After a few minutes of watching from the stands I noticed that it was possible to walk around the walls of the rink to get better vantage points of the competition, and even get on the rink fairly close to the taped out oval that the Roller Derby was being contested on. So of course I grabbed my camera and made my way to the heart of the action.
The blockers for both teams ready to either help or hinder the Jammers lined up behind them
If you have never gotten up close and personal to a Roller Derby, I highly recommend you re-evaluate your priorities.
While it is not non-stop action like a hockey game, it certainly has fewer interruptions than say, football or basketball. With the exception of the Jammers, who are the scorers for each team (the players with the stars on their helmets), all the players on the rink play both offense and defense, as the blockers for each team try to assist their own Jammer in getting past the opposing team, and prevent the oppositions Jammer from getting past them.
The South Side Derby Dames bench patiently waits for their opportunity to join the fray
I know that only because BB had gotten to know a couple of Roller Derby enthusiasts seated next to him in the stands, and when I got back from my initial picture taking expedition, he filled me in on what they had shared with him.
Also, when you come into the arena, the ticket seller hands you a little program and the first page of the program is devoted to explaining how the matches are played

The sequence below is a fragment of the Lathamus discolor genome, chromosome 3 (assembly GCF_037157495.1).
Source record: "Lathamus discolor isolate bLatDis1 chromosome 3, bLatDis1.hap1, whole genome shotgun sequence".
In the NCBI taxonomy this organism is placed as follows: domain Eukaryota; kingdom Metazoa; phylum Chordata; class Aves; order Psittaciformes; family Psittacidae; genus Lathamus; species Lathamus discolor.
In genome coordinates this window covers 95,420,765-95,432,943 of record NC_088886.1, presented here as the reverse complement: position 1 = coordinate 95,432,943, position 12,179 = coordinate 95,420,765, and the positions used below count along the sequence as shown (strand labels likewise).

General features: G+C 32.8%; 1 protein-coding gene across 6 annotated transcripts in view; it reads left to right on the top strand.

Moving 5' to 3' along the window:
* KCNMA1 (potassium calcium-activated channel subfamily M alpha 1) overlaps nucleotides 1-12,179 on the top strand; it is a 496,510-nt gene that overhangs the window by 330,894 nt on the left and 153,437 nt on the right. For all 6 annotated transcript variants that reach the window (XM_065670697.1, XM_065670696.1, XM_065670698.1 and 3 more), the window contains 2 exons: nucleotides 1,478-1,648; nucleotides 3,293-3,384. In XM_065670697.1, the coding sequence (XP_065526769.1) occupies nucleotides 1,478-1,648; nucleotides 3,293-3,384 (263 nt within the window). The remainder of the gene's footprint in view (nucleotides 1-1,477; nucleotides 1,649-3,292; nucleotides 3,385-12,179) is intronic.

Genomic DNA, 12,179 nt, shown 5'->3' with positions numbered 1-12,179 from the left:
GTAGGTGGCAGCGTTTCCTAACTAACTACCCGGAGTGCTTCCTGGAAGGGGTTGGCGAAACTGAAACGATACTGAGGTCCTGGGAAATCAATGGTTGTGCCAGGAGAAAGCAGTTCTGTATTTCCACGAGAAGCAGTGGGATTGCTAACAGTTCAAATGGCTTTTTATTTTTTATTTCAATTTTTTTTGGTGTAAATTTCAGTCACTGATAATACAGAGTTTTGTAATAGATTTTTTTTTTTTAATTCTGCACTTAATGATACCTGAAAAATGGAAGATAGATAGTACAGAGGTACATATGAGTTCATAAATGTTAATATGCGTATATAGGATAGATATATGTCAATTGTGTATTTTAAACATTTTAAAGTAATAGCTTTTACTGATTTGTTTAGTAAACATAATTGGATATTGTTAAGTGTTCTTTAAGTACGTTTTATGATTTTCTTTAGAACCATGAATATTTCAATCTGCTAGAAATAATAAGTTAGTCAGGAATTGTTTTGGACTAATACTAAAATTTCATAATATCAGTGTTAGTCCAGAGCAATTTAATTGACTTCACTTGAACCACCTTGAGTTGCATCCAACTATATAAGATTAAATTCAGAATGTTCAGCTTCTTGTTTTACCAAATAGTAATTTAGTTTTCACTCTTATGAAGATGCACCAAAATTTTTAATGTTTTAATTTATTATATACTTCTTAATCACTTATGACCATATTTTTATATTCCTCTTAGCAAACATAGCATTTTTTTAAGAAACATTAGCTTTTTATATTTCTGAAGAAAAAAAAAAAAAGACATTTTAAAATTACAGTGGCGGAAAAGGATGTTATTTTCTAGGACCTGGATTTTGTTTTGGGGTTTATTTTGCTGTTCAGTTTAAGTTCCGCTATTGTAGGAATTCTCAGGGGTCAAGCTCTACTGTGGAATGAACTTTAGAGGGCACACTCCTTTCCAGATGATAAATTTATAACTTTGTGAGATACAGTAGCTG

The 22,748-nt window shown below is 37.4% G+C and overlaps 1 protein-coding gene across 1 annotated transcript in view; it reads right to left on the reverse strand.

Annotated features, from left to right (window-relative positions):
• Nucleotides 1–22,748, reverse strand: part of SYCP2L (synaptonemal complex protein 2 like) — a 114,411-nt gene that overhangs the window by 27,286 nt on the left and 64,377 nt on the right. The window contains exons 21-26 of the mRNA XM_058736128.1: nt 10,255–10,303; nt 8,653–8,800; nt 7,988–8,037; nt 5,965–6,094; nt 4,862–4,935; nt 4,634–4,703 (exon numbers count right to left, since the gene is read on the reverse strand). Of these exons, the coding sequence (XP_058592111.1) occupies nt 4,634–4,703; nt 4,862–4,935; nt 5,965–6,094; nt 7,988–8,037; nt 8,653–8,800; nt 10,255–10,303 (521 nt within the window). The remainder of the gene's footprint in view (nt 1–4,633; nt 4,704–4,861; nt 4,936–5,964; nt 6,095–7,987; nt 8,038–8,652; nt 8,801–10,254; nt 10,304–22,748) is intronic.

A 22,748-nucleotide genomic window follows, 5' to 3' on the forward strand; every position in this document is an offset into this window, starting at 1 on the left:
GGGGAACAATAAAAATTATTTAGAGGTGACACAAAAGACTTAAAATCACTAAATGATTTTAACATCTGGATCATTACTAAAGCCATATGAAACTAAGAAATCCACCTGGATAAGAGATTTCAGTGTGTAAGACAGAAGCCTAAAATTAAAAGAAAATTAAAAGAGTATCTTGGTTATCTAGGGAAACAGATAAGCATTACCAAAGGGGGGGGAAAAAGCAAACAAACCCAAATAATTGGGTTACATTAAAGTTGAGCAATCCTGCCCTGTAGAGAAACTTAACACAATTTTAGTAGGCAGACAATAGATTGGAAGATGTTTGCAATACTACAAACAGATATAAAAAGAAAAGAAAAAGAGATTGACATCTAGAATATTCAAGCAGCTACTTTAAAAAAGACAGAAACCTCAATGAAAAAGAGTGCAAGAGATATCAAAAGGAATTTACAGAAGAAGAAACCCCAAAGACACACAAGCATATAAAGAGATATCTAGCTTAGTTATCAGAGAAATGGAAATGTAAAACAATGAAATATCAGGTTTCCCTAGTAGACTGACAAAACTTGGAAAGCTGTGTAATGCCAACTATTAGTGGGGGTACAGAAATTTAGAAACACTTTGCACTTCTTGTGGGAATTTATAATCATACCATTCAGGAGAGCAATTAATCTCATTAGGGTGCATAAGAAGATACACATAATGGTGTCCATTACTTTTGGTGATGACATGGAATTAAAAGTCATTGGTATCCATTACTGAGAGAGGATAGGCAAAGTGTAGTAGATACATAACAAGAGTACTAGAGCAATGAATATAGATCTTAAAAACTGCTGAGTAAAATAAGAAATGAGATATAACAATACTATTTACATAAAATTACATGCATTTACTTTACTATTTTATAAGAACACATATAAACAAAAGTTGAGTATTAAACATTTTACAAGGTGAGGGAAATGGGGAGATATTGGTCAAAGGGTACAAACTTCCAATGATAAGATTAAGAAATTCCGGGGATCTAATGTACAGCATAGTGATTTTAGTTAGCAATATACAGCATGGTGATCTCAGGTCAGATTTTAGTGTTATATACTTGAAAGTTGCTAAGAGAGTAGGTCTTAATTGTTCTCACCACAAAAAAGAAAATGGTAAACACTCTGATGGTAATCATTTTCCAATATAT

High City Derby Diva Blockers build a wall to prevent the SSDD's Jammer from scoring
The Roller Derby we were at is known as Flat Track Roller Derby (as opposed to Banked Track) and it is a fairly simple game. There are 5 players on each team, 3 Blockers, 1 Jammer, and 1 Pivot.
Oh yeah, the Pivot. The Pivot is the player with the stripe on her helmet, and she has the distinction of being able to switch with the Jammer to become a scorer. However, for the most part the Pivot works with the Blockers to either aide their Jammer, or interfere with the opposing Jammer.
Flamin' Skates - the laces say "Bitches Get Stitches"
The matches are divided into two 30 minute periods, and each 30 minute period is comprised of multiple 2 minute Jams - once a Jammer from either team has gotten past her opposing Blockers, she can score a point for every opposing player she laps for up to two minutes. However, she also has the option to end the Jam early by tapping her hips with both hands (though it's not so much tapping as a it is a quick Karate chop motion).